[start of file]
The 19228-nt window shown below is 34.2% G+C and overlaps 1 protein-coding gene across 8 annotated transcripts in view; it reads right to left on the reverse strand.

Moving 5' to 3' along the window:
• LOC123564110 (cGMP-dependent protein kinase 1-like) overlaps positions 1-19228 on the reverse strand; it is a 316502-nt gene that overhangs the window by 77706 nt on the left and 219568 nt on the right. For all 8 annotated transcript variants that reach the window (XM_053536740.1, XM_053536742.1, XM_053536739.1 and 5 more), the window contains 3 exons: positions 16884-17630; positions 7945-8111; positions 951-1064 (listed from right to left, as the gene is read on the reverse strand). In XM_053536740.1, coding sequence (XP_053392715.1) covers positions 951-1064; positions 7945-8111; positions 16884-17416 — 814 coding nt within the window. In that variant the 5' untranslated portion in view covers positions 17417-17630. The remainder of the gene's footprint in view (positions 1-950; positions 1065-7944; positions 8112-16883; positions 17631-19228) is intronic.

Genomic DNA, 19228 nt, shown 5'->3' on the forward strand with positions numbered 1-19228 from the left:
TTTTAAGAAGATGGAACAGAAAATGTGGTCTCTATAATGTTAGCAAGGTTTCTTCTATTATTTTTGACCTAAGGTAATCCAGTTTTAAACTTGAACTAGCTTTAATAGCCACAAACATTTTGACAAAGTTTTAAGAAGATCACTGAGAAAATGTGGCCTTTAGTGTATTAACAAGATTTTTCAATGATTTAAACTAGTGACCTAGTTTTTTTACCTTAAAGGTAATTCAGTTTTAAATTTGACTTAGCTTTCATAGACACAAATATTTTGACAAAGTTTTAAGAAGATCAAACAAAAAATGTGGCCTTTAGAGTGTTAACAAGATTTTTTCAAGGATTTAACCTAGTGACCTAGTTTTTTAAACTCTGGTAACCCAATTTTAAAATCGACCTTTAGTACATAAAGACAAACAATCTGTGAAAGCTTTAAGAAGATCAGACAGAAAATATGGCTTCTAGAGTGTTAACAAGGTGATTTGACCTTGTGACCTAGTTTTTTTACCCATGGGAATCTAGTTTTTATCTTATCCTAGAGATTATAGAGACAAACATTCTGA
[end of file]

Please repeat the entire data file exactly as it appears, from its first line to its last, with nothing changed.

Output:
The 19228-nt window shown below is 34.2% G+C and overlaps 1 protein-coding gene across 8 annotated transcripts in view; it reads right to left on the reverse strand.

Moving 5' to 3' along the window:
• LOC123564110 (cGMP-dependent protein kinase 1-like) overlaps positions 1-19228 on the reverse strand; it is a 316502-nt gene that overhangs the window by 77706 nt on the left and 219568 nt on the right. For all 8 annotated transcript variants that reach the window (XM_053536740.1, XM_053536742.1, XM_053536739.1 and 5 more), the window contains 3 exons: positions 16884-17630; positions 7945-8111; positions 951-1064 (listed from right to left, as the gene is read on the reverse strand). In XM_053536740.1, coding sequence (XP_053392715.1) covers positions 951-1064; positions 7945-8111; positions 16884-17416 — 814 coding nt within the window. In that variant the 5' untranslated portion in view covers positions 17417-17630. The remainder of the gene's footprint in view (positions 1-950; positions 1065-7944; positions 8112-16883; positions 17631-19228) is intronic.

Genomic DNA, 19228 nt, shown 5'->3' on the forward strand with positions numbered 1-19228 from the left:
TTTTAAGAAGATGGAACAGAAAATGTGGTCTCTATAATGTTAGCAAGGTTTCTTCTATTATTTTTGACCTAAGGTAATCCAGTTTTAAACTTGAACTAGCTTTAATAGCCACAAACATTTTGACAAAGTTTTAAGAAGATCACTGAGAAAATGTGGCCTTTAGTGTATTAACAAGATTTTTCAATGATTTAAACTAGTGACCTAGTTTTTTTACCTTAAAGGTAATTCAGTTTTAAATTTGACTTAGCTTTCATAGACACAAATATTTTGACAAAGTTTTAAGAAGATCAAACAAAAAATGTGGCCTTTAGAGTGTTAACAAGATTTTTTCAAGGATTTAACCTAGTGACCTAGTTTTTTAAACTCTGGTAACCCAATTTTAAAATCGACCTTTAGTACATAAAGACAAACAATCTGTGAAAGCTTTAAGAAGATCAGACAGAAAATATGGCTTCTAGAGTGTTAACAAGGTGATTTGACCTTGTGACCTAGTTTTTTTACCCATGGGAATCTAGTTTTTATCTTATCCTAGAGATTATAGAGACAAACATTCTGA